For example, where U.S. patents have a twenty year life, China offers patents for invention with a life of twenty years and patents for utility models and for design with a ten year life. Patents for utility models are only subject to substantive investigation during invalidation proceedings, rather than during the application stage. This expedites patent issuance (commonly issued in one year as opposed to the three to five years it takes to receive a utility patent in the U.S.), which lets the company holding the utility model patent to begin pushing competition out before rivals can get an invention patent. China excludes from patentability things like business methods and animal and plant varieties, which U.S. patents may better protect.

Only counsel licensed to practice in China may file for a Chinese patent. Here again, the quality of the local representatives and length of the relationship are critical. Filing a patent without strong local support, backed by long term business relationships, is frequently the difference between getting a strong patent for the right price and getting an ineffective patent or paying far too much for the same product.

China’s enforcement procedures can pose additional hurdles, even though the enforcement system is improving. Foreign entities now win the vast majority of patent infringement actions, and the number is rising. Unfortunately the judgments remain relatively toothless. If assessed at all, financial remedies are usually only statutory damages of between $1,500 and $150,000, after which infringing companies may reopen under a new name.

Establishing, maintaining and protecting trademarks and copyrights present their own differences and challenges. For example, China has no equivalent to the “fair use” doctrine. Here again it awards low damages and offers no criminal enforcement.

China is still notorious for its pervasive intellectual property infringement. American businesses should consult their intellectual property attorneys before putting themselves and their products at risk of infringement or reverse engineering.

Letters of Credit Can Help Ensure Payment

American companies doing business in China often worry about getting paid. Given the Chinese customers’ approach to contract obligations, prudent American businesses should not rely on open accounts or document based collections. It is best to get as big an upfront payment as possible. To secure the balance, properly drafted letters of credit, even though costly, commonly provide an effective solution.

Letters of credit require careful negotiation and strict adherence to their requirements. Horror stories abound of letters of credit failing because of discrepancies such as spacing or typographic differences, so attention to detail in paperwork and dealing with honorable banks is the best way to ensure payment succeeds. Consult counsel and only use irrevocable letters of credit, under which the bank must pay the exporter even if the buyer defaults.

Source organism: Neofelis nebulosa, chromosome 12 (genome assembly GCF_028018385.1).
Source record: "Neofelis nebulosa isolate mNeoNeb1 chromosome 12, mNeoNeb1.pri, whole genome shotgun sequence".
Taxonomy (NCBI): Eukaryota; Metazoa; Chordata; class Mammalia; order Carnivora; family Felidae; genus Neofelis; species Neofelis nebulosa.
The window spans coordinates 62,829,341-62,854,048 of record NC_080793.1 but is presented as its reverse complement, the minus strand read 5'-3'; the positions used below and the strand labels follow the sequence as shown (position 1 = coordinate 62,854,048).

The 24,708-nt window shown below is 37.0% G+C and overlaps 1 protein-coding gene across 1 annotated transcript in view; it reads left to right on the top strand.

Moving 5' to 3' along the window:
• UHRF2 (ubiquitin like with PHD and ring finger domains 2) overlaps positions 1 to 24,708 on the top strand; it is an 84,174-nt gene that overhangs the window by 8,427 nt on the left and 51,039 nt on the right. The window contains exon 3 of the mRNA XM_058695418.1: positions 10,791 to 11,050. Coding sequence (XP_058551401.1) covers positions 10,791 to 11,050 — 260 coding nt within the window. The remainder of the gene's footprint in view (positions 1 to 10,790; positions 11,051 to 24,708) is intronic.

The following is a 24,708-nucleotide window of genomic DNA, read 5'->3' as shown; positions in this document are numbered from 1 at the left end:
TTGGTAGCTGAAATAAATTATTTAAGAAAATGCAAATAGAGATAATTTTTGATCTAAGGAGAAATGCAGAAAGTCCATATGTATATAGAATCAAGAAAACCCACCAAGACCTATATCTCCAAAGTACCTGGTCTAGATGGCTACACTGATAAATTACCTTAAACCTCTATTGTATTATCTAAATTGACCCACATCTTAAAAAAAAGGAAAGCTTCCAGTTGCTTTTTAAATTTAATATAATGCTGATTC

Not all banks will handle letters of credit with a correspondent Chinese bank, and each involved bank’s reputation is important, since both parties are relying on the banks’ integrity and ability to perform their obligations. A seasoned banker and an experienced attorney are the first steps in ensuring proper payment.

Dispute Resolution Clauses and Applicable Law

Chinese courts are often loath to enforce U.S. law and judgments. Aside from the “home court advantage,” Chinese courts can misunderstand the law selected in choice of law contract provisions, reluctantly or improperly apply foreign laws, or ignore foreign laws altogether. Choice of law and conflict resolution are relatively new to China, effectively dating back to the late 1980s and the 1990s.

During this period, China signed several key international treaties and conventions which make its commercial law more reliable. Among them are the Vienna Convention on the International Sale of Goods and the Madrid Treaty on Trademarks. Since there is global “peer pressure” to adhere to signed treaties, your attorney should make international law superior to national law and insert arbitration clauses which list acceptable neutral countries with established commercial traditions for hosting dispute resolutions.

China’s 2011 Statute of Application of Law to Foreign Civil Relations unified China’s choice of law statutes, established a choice of law framework, and moved China closer to its goal of a comprehensive civil code. This helps Americans doing business in China, but does not solve any problems. Chinese courts must resolve choice of law disputes by interpreting the vague command that foreign law may not control if “application of foreign law would harm the social and public interests of China.” Additionally, certain contract types, such as those dealing with natural resources or creating joint ventures between Chinese and foreign companies on Chinese soil, require that Chinese law apply, regardless of the parties’ agreements.

Unfortunately, there is no simple answer to how best to draft a choice of law provision to protect a contract’s enforcement in Chinese courts. A United States judgment against a Chinese company will only help if the company has resources in countries that will enforce the judgment or if the judgment puts the company under business pressure. Reference to an international arbitral body can help, but may not always be enforced. Chinese businesses readily agree to use Hong Kong law and jurisdiction in contracts, which westerners often find preferable to Chinese law and jurisdiction. Jurisdictions perceived neutral by both parties (such as Sweden) also suffice. Local Chinese counsel can assist greatly in navigating choice of law and dispute resolution issues in the changing Chinese landscapes when drafting contracts in the first place.


With a huge market and substantial profit margins available for the taking, China presents a worthy target for ambitious, yet careful American enterprises. By noting these concerns, working closely with legal counsel in America, and fostering strong local relationships with professionals on the ground in China, Americans doing business in China can succeed while avoiding time and money wasting pitfalls.